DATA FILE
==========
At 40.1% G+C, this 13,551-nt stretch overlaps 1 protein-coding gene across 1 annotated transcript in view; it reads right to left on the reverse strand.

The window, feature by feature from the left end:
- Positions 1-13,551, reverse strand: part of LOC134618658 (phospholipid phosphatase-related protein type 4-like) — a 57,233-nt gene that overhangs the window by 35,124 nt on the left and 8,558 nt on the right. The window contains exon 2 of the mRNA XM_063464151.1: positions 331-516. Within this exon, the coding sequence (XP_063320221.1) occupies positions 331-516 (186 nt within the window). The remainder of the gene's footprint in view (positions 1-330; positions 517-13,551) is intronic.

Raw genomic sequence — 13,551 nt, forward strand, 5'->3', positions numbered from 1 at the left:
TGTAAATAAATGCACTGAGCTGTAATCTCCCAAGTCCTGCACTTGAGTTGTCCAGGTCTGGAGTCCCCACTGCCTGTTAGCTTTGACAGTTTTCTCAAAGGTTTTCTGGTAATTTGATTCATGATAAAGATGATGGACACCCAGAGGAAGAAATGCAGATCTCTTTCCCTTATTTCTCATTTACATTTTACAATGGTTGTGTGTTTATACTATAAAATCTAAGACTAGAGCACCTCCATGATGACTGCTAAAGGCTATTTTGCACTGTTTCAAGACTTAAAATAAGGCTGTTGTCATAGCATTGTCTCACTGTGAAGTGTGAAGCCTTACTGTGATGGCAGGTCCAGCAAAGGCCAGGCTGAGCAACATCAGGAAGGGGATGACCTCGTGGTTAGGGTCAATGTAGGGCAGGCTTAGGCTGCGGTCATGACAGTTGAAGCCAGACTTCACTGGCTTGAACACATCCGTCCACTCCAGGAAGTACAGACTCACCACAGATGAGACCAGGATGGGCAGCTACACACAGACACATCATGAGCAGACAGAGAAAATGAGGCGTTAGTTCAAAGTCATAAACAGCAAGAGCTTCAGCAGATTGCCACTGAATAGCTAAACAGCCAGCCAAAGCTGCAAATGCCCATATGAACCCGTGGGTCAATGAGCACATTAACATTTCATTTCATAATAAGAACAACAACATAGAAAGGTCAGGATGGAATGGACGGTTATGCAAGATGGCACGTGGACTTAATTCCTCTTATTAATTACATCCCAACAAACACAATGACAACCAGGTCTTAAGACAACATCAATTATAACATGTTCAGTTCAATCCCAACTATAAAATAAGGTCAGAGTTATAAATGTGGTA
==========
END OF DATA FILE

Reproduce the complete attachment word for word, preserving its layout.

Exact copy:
At 40.1% G+C, this 13,551-nt stretch overlaps 1 protein-coding gene across 1 annotated transcript in view; it reads right to left on the reverse strand.

The window, feature by feature from the left end:
- Positions 1-13,551, reverse strand: part of LOC134618658 (phospholipid phosphatase-related protein type 4-like) — a 57,233-nt gene that overhangs the window by 35,124 nt on the left and 8,558 nt on the right. The window contains exon 2 of the mRNA XM_063464151.1: positions 331-516. Within this exon, the coding sequence (XP_063320221.1) occupies positions 331-516 (186 nt within the window). The remainder of the gene's footprint in view (positions 1-330; positions 517-13,551) is intronic.

Raw genomic sequence — 13,551 nt, forward strand, 5'->3', positions numbered from 1 at the left:
TGTAAATAAATGCACTGAGCTGTAATCTCCCAAGTCCTGCACTTGAGTTGTCCAGGTCTGGAGTCCCCACTGCCTGTTAGCTTTGACAGTTTTCTCAAAGGTTTTCTGGTAATTTGATTCATGATAAAGATGATGGACACCCAGAGGAAGAAATGCAGATCTCTTTCCCTTATTTCTCATTTACATTTTACAATGGTTGTGTGTTTATACTATAAAATCTAAGACTAGAGCACCTCCATGATGACTGCTAAAGGCTATTTTGCACTGTTTCAAGACTTAAAATAAGGCTGTTGTCATAGCATTGTCTCACTGTGAAGTGTGAAGCCTTACTGTGATGGCAGGTCCAGCAAAGGCCAGGCTGAGCAACATCAGGAAGGGGATGACCTCGTGGTTAGGGTCAATGTAGGGCAGGCTTAGGCTGCGGTCATGACAGTTGAAGCCAGACTTCACTGGCTTGAACACATCCGTCCACTCCAGGAAGTACAGACTCACCACAGATGAGACCAGGATGGGCAGCTACACACAGACACATCATGAGCAGACAGAGAAAATGAGGCGTTAGTTCAAAGTCATAAACAGCAAGAGCTTCAGCAGATTGCCACTGAATAGCTAAACAGCCAGCCAAAGCTGCAAATGCCCATATGAACCCGTGGGTCAATGAGCACATTAACATTTCATTTCATAATAAGAACAACAACATAGAAAGGTCAGGATGGAATGGACGGTTATGCAAGATGGCACGTGGACTTAATTCCTCTTATTAATTACATCCCAACAAACACAATGACAACCAGGTCTTAAGACAACATCAATTATAACATGTTCAGTTCAATCCCAACTATAAAATAAGGTCAGAGTTATAAATGTGGTA